By The UnSchool Team
We can all agree that there are fundamental failures in the global food system, with over a third of all food produced being wasted and millions of people being affected by food deserts. What systems changes could be introduced to create solutions in different ways?
From extreme hunger to under-nourishment, to food waste and how we grow, process, transport, and consume food, being of significance to every human (as we all need to eat!), there are many opportunities for improvement throughout the many sub-systems of the global food system. In this UnSchool Journal article, we’ll take a detailed look at the EAT-Lancet's recent report that explored whether we could feed a healthy diet for a future population of 10 billion people, while remaining within planetary boundaries. We’ll also take a high-level look into the burning question about how you can swap up your food choices to contribute more equitable, sustainable food systems change around the world.
What is the EAT-Lancet Commission — and why does this report matter?
The EAT-Lancet report is the first time, we have had scientific targets for both healthy human diets and sustainable food production, based on a rigorous, comprehensive review of the most recent scientific literature. The team behind this report is the EAT-Lancet Commission, which is a part of EAT, “a non-profit startup dedicated to transforming our global food system through sound science, impatient disruption, and novel partnerships.”
The EAT-Lancet Commission is a team of 37 multi-disciplinary scientists from 16 countries who set out to tackle the systems issues of hunger, obesity, and environmental degradation by discovering how people should eat to solve all of these issues — keeping in mind that we are projected to rise to 9.8 billion humans on Earth by 2050. The result of their efforts shares an important micro-action that we can adopt as individuals to work toward a better collective whole via systems change: the “planetary health diet.”
How does the “planetary health diet” work?
Visualize a plate that is halfway filled with fruits and vegetables. Now, on the other half, imagine whole grains, plant proteins like lentils and beans, and unsaturated plant oils. Note that while being plant-based, it’s also a flexible plan, and it does allow for modest amounts of meat and dairy (as well as a little added sugar) — although being vegan and vegetarian are both options for healthy individuals and a healthy planet.
The most important focus for planetary health lies in the reduction of red meat consumption, due to the major environmental impacts associated with livestock farming. As reported by WEF: “According to the UN’s Food and Agriculture Organization, emissions from global livestock account for 14.5% of anthropogenic (from human activity) greenhouse gases, while the World Bank chart above shows that, in 2014, 70% of freshwater withdrawal was used for agriculture - projected to rise by a further 15% by 2050.” Of course, minimizing red meat consumption is also optimal for human health, given that eating high amounts of red meat is associated with higher risk for type 2 diabetes, coronary heart disease, stroke and certain cancers.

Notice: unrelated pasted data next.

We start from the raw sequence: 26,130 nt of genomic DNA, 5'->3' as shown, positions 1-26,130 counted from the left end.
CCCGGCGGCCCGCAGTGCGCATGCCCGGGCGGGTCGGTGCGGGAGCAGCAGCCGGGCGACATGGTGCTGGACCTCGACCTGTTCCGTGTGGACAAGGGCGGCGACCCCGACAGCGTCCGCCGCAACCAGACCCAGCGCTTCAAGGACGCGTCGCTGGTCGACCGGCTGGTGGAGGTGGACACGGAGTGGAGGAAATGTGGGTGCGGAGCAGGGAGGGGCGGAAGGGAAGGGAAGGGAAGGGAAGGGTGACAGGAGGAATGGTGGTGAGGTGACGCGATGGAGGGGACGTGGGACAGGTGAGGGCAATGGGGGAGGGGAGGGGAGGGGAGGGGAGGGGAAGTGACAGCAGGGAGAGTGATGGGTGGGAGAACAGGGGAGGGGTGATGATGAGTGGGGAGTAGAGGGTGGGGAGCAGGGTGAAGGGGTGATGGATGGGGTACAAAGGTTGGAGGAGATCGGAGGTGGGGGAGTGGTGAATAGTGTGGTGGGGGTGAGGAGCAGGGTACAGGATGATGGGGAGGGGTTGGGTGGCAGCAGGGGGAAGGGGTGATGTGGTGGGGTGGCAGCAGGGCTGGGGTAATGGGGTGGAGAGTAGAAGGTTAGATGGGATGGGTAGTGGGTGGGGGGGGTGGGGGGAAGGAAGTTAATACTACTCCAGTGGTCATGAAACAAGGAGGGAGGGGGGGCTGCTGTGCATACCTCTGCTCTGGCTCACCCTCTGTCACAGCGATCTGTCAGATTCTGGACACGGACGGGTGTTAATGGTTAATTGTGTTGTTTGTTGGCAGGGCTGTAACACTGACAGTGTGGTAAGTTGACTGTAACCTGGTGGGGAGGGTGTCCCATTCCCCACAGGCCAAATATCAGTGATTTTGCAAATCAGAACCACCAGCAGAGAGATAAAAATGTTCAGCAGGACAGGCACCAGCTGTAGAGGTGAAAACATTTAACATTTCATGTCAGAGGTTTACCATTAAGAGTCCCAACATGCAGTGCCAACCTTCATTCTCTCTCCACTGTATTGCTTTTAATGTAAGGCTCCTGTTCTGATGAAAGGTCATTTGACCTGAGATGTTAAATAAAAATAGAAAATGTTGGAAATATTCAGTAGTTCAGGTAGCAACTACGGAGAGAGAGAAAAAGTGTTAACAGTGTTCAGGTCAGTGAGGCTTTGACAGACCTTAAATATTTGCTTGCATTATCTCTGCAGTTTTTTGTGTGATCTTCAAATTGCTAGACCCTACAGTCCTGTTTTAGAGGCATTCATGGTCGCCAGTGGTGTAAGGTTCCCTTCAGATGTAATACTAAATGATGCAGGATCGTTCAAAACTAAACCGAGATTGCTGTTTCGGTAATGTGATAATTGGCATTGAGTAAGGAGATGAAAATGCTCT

While loads of research was conducted in order to arrive at these new guidelines, the gist of the planetary health diet as a means to create food systems change remains pretty simplistic: increase consumption of nutritious plant-based foods (fruits, veg, nuts, legumes, and whole grains), and decrease consumption of red meat, sugar, and refined grains.
This doesn’t seem too radical to us, as we have already adopted a vegetable centric food philosophy at all UnSchool events! Our recent collaboration with the UNEP shows the five areas of everyday action you can take to reduce your footprint and contribute to a more sustainable life.
10 everyday actions you can take to reduce your food footprint
Diversify your diet to include more plant-based products, and cook more at home
Increase your intake of plant-based foods and explore the joys of non animal protein rich options like beans, chickpeas, lentils and peas (they are delicious!)
Shop for local seasonal food that is produced sustainably, such as your local farmers’ market or package-free store
Buy sustainably produced foods. They may cost a bit more, but if you invest in quality over quantity, you are offering a better impact to your health and the planet
Buy only what you can finish, save, or cook in bulk to freeze, in order to avoid food waste and avoid adding methane into the atmosphere
Avoid excessive packaging by buying fresh and taking your own reusable packaging and bags to stores. Re-use any packaging as long as possible if you are not able to avoid it in certain cases
Ask for healthy and and sustainable food options from your the people you buy food and other products from
Grow some food yourself by starting or joining an urban garden, community garden, school garden, or kitchen garden
Support organizations, policies, and programs that promote sustainable food systems - speak up about them, ask questions, and get involved
To read the full report Food in the Anthropocene: the EAT–Lancet Commission on healthy diets from sustainable food systems (Walter Willett et al.), visit here. To discover how to reframe sustainability and think critically about everyday impacts, check out this course at UnSchool Online.